Solitons formed in Bose–Einstein condensate
Jan 7, 2000
Two competing teams of physicists have found a way of manipulating atoms in a Bose-Einstein condensate (BEC) to form soliton waves. Solitons are stable localized waves that propagate through a medium without spreading. William Phillips from the US National Institute of Standards and Technology (NIST) in Gaithersburg and colleagues used pulses of laser light to "imprint" a standing wave into a BEC of sodium atoms and a matter-wave interferometer to prove that the wave maintains its phase pattern as it travels through the material (Science 287 97). Meanwhile, Sven Burger from the Institut für Quantenoptik at the University of Hannover and colleagues independently achieved the same feat with a dilute vapour of rubidium atoms (to be published in Phys. Rev. Lett).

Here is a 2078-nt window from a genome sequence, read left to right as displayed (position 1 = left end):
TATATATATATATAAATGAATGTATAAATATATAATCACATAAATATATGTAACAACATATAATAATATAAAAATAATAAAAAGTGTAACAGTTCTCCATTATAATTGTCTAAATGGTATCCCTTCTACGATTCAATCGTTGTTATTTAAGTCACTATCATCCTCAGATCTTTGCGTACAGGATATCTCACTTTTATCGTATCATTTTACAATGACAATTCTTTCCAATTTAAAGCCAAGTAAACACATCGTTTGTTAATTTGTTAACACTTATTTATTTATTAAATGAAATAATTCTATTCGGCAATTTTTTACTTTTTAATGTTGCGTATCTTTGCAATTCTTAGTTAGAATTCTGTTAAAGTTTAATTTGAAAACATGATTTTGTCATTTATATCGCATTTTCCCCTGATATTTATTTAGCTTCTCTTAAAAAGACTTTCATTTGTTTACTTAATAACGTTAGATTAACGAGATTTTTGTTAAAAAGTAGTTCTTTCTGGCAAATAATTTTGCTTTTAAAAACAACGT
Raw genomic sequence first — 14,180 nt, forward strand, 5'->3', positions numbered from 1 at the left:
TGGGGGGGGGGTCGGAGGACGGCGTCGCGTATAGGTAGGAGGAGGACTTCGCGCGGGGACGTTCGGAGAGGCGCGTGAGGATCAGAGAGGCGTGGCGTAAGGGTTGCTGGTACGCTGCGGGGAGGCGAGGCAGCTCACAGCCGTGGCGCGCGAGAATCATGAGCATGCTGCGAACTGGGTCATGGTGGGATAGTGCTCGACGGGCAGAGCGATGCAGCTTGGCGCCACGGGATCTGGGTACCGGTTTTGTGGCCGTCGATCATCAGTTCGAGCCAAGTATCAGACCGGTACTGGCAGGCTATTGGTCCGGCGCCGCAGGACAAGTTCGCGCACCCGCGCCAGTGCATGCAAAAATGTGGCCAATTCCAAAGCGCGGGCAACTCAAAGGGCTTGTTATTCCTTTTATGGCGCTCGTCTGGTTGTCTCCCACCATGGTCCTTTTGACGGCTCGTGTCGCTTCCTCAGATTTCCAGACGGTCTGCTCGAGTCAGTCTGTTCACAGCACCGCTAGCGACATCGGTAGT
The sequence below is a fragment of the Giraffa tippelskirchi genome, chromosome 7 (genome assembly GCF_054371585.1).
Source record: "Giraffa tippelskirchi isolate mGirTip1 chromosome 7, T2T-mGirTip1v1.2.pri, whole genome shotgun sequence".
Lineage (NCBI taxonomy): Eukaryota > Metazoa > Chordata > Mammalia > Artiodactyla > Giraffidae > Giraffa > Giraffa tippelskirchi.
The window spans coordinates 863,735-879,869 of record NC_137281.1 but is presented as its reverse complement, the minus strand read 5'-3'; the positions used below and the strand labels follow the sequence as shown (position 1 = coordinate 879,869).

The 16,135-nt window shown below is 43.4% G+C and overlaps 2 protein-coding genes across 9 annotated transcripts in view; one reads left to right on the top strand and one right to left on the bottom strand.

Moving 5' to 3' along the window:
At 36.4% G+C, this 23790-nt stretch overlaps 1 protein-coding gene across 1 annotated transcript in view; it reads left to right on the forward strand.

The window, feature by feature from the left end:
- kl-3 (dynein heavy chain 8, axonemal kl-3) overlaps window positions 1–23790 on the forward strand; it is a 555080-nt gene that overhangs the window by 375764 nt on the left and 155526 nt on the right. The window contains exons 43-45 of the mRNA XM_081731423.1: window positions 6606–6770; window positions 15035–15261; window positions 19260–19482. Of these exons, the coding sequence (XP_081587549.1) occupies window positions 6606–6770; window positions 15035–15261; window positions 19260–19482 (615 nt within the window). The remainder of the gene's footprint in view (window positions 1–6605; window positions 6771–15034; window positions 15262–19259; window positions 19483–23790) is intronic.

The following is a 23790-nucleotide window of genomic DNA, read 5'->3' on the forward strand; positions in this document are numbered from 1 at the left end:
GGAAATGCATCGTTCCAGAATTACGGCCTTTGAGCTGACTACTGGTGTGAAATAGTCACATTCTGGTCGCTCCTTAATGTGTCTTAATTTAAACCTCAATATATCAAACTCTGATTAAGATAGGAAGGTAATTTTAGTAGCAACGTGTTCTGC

Bose–Einstein condensates are trapped atoms that are cooled to low temperatures and occupy the same quantum state. They are ideal for studying and manipulating quantum effects such as solitons and vortices as they occur on the macroscopic rather than the microscopic scale. In both of the new experiments the soliton waves moved through the BECs at velocities less than the speed of sound, confirming that the effect was not sound waves. Indeed as soon as the solitons reached the speed of sound, they disappeared. "The ability to imprint phase profiles onto a condensate and the resolve the profile using a separate technique is a lovely advance," says Keith Burnett an atomic physicist from Oxford University.